The announcement of developing Integrated Biorefineries at COP26 displays a willingness on India’s part to explore bio-solutions as a viable form of renewable energy to help realise the goal of energy self reliance
The Glasgow agreement of the recently held 26th UNFCCC Conference of the Parties (COP26) concluded that the world is not doing enough to tackle the climate challenge. It urged the countries to strengthen their 2030 climate commitments or the Nationally Determined Contributions (NDCs). PM Modi, in his address at the COP26, released India’s updated NDCs in the form of five key announcements. The most prominent of these included India’s goal to produce 500 GW of renewable energy by 2030 and its ambitious target to achieve net-zero by 2070.
During the COP26, Union Minister of Science & Technology, Jitendra Singh, launched the mission “Integrated Biorefineries”, a collaborative initiative between India and the Netherlands to develop clean energy solutions under Mission Innovation Initiative. An integrated biorefinery is a facility that transforms biomass into value-added products while recovering as much energy as possible. It has the potential to produce bulk and fine chemicals in a robust, self-sufficient, sustainable, and ecologically friendly manner. Through various domestic and international initiatives in the biofuels industry in the last few years, India has reiterated its inclination to explore bio-solutions as yet another form of renewable energy and alternative to fossil-based fuels.
An integrated biorefinery is a facility that transforms biomass into value-added products while recovering as much energy as possible.
The global energy demand is ever rising, projected to reach a whopping 17 billion tonnes of oil equivalent in the next decade. According to the BP Energy Outlook 2019, India’s share in the global energy demand is expected to reach 11 percent by 2040. As emission-heavy fuels like coal, oil and gasoline contribute to 69 percent of the national energy supply, this whopping demand will naturally bring adverse climate ramifications as well as skewed import dependence. For instance, India’s fuel imports comprised US $104.3 billion out of total imports of US $367.9 billion (28.35 percent share) despite the economic slump in 2020. They also render India’s energy sector sensitive to geopolitical instability and supply chain disruptions. Amidst the anthropogenic climate threat posed by greenhouse gas emissions from fossil-based fuels and the looming fear of depleting fossil reserves, biofuels promise to be an alternative with many advantages.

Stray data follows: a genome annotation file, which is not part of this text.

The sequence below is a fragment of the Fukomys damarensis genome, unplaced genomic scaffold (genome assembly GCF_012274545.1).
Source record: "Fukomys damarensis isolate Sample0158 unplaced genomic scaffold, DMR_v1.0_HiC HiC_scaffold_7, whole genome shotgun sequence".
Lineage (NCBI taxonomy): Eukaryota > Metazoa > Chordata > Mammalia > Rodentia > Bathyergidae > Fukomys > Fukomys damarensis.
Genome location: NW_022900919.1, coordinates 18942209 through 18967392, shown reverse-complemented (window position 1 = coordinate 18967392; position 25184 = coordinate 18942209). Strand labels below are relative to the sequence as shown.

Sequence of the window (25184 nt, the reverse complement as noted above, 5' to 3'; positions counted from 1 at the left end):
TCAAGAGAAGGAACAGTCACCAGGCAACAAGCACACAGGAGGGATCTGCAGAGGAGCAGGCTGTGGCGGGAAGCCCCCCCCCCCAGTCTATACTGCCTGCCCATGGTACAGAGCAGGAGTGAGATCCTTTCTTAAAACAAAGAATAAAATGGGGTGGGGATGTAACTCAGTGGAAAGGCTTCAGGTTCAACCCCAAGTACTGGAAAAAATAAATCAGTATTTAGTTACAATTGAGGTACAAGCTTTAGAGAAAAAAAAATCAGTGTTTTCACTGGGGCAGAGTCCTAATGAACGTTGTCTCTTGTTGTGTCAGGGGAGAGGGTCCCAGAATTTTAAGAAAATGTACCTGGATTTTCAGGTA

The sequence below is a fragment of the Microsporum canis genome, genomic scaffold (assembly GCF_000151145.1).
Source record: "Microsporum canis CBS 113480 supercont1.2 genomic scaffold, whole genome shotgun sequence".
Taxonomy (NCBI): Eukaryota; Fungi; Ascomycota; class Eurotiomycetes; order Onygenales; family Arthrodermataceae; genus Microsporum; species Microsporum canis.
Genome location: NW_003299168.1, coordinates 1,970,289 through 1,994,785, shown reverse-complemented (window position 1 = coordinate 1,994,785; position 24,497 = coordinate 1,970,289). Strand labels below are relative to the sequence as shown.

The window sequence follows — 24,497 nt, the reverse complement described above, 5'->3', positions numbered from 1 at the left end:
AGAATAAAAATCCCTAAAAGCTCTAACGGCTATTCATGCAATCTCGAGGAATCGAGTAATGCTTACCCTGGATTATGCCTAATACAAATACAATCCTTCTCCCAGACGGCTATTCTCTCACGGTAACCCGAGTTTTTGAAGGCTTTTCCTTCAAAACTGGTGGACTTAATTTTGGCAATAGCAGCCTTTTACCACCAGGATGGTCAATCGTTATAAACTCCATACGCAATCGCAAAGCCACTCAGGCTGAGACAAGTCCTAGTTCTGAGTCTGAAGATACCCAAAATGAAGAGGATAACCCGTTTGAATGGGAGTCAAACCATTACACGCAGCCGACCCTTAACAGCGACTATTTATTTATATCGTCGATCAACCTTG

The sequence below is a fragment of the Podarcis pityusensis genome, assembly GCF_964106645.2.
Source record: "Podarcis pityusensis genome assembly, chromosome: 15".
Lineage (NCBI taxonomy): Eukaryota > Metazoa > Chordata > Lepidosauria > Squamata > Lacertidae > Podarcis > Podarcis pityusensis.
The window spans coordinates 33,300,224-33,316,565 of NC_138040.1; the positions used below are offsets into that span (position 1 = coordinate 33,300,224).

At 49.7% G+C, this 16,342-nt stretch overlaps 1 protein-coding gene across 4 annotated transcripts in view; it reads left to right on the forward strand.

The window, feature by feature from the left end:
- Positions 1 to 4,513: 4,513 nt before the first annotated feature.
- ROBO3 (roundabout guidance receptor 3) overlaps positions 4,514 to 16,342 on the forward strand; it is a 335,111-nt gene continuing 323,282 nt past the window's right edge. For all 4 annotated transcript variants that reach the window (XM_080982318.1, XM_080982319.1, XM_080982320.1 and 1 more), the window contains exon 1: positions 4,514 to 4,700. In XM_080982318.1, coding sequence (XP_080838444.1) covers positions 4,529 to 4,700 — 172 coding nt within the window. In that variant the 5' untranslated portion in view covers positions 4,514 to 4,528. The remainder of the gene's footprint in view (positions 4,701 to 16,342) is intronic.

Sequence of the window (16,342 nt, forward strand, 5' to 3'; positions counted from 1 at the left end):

Biofuels provide a sustainable energy system that is renewable, environmentally friendly and capable of utilising indigenous raw materials. The most commonly employed method for biofuel production involves fermentation, a process in which microbes convert simple sugars such as glucose to value-added chemicals by various biochemical pathways. Biofuel production can be carried out at mild temperatures between 25-45℃ in contrast to chemical methods (requiring >500℃), which makes the entire process energy efficient. In comparison to fossil fuel-derived energy, biofuels project scope not only in reduction of carbon emissions but also ensure self-sufficiency of the raw materials.
Essentially the fermentation is of two kinds: Solid-state and submerged fermentation. Among these, solid-state fermentation that allows the cultivation of microorganisms in absence of water, is 100 times more economically efficient than submerged fermentation, for water is one of the major cost attributing factors. Since it is tougher to optimise and engineer, submerged fermentation remains a popular choice among researchers. Keeping in mind the water sustainability, and economic advantages, utilising solid-state fermentation needs to be considered.
As emission-heavy fuels like coal, oil and gasoline contribute to 69 percent of the national energy supply, this whopping demand will naturally bring adverse climate ramifications as well as skewed import dependence.
Despite the above-mentioned advantages, microbial fermentation for biofuel production faces a lot of challenges. In general, the process cost is very high in comparison to commercial fuels. A major fraction of this cost is owed to expensive substrates such as glucose. To reduce the biofuel cost, it becomes imperative to look out and work on cheaper feedstocks. Based on the feedstocks used, biofuels are categorised into four generations, each emerging to overcome the limitations of the previous one. The first generation uses food crops such as corn, sugarcane etc while the second generation is based on utilisation of lignocellulosic agro-residues such as rice bran, wheat bran etc. While the first one leads to the ethical debate of food vs fuel, second-generation feedstocks are in plenty and generally considered a waste. Additionally, food waste from restaurants, kitchens, or supply chain slacks is a good source of sugar. Referred to as Municipal Solid Waste (MSW), food waste is a nuisance to the environment and public health. India has a huge capacity to produce these feedstocks, generating >300 million tonnes of agricultural waste every year and nearly 0.3 billion tonnes of food waste every year. They are potential substrates for biofuel production due to their indigenous abundance, cost-effectiveness and high sugar content. Additionally, utilisation of such raw materials also enables a circular economy.